-Micah
    Micah Cowan, Dec 20, 2006
    #2
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  3. Rob Hoelz wrote:
    > I've been compiling a list of the differences between C and C++, and
    > I'd like to see how thorough I've been. Could any of you go over this
    > list and see if I've missed anything?
    >
    > Here's the list:
    >
    > Mid-scope declarations


    Min-scope declarations are in C99 as well

    > Default function parameters
    > new/delete operators
    > Better implementation of const
    > References
    > Exception handling
    > "Catch all" catch block


    I'd say that "Catch all" catch blocks falls under "Exception handling"

    > Classes
    > Constructors/Destructors
    > Access modifiers
    > Inheritance (multiple inheritance too)
    > Templates (classes and functions; template specialization)
    > Initialization Lists
    > Implicit constructors
    > Friend access
    > Namespaces
    > Anonymous unions
    > Better casts (type) type(var) static_cast<type> const_cast<type>
    > reinterpret_cast<type> dynamic_cast<type>
    > Inline functions


    Inline functions are in C99

    > Enhanced static


    What do you mean by this?

    > Member function/data pointers
    > Virtual functions (pure)
    > Const pointers


    Const pointers are in C

    > mutable keyword
    > Anonymous namespaces
    > You don't need struct, union, enum tags
    > :: (scope resolution operator)
    > Function overloading
    > Operator overloading
    > Runtime type identification
    > C++ style includes


    What do you mean by "C++ style includes"?

    > // Comments


    These are available in C99 also

    > Functions as an l-value (must return reference)
    > structs can include functions
    > this pointer
    > bool keyword (is it a C++ keyword?)


    Yes, it is a keyword. (C99 has the _Bool keyword, BTW)

    >
    > I/O mechanisms
    > STL
    >
    > Thanks!
    >



    --
    Clark S. Cox III
    Clark S. Cox III, Dec 20, 2006
    #3
  4. Rob Hoelz

    Rob Hoelz Guest

    "Clark S. Cox III" <> wrote:

    > Rob Hoelz wrote:
    > > I've been compiling a list of the differences between C and C++, and
    > > I'd like to see how thorough I've been. Could any of you go over
    > > this list and see if I've missed anything?
    > >
    > > Here's the list:
    > >
    > > Mid-scope declarations

    >
    > Min-scope declarations are in C99 as well


    I've based this off of C89.

    >
    > > Default function parameters
    > > new/delete operators
    > > Better implementation of const
    > > References
    > > Exception handling
    > > "Catch all" catch block

    >
    > All catches are a difference from C... isn't the above line redundant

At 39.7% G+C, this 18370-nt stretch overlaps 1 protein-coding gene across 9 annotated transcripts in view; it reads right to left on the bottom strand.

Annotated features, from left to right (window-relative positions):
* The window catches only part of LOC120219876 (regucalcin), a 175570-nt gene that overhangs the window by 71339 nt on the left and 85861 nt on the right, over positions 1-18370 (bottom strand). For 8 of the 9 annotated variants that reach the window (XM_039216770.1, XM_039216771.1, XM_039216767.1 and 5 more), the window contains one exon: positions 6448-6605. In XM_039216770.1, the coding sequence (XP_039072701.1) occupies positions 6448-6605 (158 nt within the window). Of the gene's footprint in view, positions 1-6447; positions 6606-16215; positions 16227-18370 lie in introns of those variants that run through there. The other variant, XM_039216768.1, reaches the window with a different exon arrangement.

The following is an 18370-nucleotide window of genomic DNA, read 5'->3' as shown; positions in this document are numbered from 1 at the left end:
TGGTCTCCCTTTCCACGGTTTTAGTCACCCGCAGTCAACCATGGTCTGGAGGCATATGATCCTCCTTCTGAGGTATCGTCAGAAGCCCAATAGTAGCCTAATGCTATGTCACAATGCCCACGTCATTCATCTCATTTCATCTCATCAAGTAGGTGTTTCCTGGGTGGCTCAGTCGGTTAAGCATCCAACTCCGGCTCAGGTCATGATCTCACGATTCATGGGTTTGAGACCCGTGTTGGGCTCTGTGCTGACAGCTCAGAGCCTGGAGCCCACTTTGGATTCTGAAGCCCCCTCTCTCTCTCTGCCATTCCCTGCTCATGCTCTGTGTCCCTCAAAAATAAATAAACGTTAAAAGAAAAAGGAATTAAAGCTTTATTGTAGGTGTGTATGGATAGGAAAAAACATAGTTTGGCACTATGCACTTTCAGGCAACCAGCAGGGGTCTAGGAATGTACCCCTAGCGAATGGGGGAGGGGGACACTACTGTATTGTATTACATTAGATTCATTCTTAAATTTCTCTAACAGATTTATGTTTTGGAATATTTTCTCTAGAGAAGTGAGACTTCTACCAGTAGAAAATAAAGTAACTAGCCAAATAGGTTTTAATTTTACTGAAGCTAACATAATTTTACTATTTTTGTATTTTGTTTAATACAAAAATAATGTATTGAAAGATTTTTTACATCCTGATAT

> with the preceding line?
    > I'd say that "Catch all" catch blocks falls under "Exception handling"


    If I post this list elsewhere, I will remove this.

    >
    > > Classes
    > > Constructors/Destructors
    > > Access modifiers
    > > Inheritance (multiple inheritance too)
    > > Templates (classes and functions; template specialization)
    > > Initialization Lists
    > > Implicit constructors
    > > Friend access
    > > Namespaces
    > > Anonymous unions
    > > Better casts (type) type(var) static_cast<type> const_cast<type>
    > > reinterpret_cast<type> dynamic_cast<type>
    > > Inline functions

    >
    > Inline functions are in C99


    Once again, C89.

    >
    > > Enhanced static

    >
    > What do you mean by this?


    I mean that the meaning of static in C++ has been expanded from the
    original meaning in C.

    >
    > > Member function/data pointers
    > > Virtual functions (pure)
    > > Const pointers

    >
    > Const pointers are in C
    >
    > > mutable keyword
    > > Anonymous namespaces
    > > You don't need struct, union, enum tags
    > > :: (scope resolution operator)
    > > Function overloading
    > > Operator overloading
    > > Runtime type identification
    > > C++ style includes

    >
    > What do you mean by "C++ style includes"?


    I mean include statements like this:
    #include <cstring>
    #include <iostream>

    >
    > > // Comments

    >
    > These are available in C99 also
    >
    > > Functions as an l-value (must return reference)
    > > structs can include functions

    > As may unions.


    Thanks for this addition!

    > > this pointer
    > > bool keyword (is it a C++ keyword?)

    >
    > Yes, it is a keyword. (C99 has the _Bool keyword, BTW)
    >
    > >
    > > I/O mechanisms

    >
    > That description's pretty vague... obviously C has I/O mechanisms...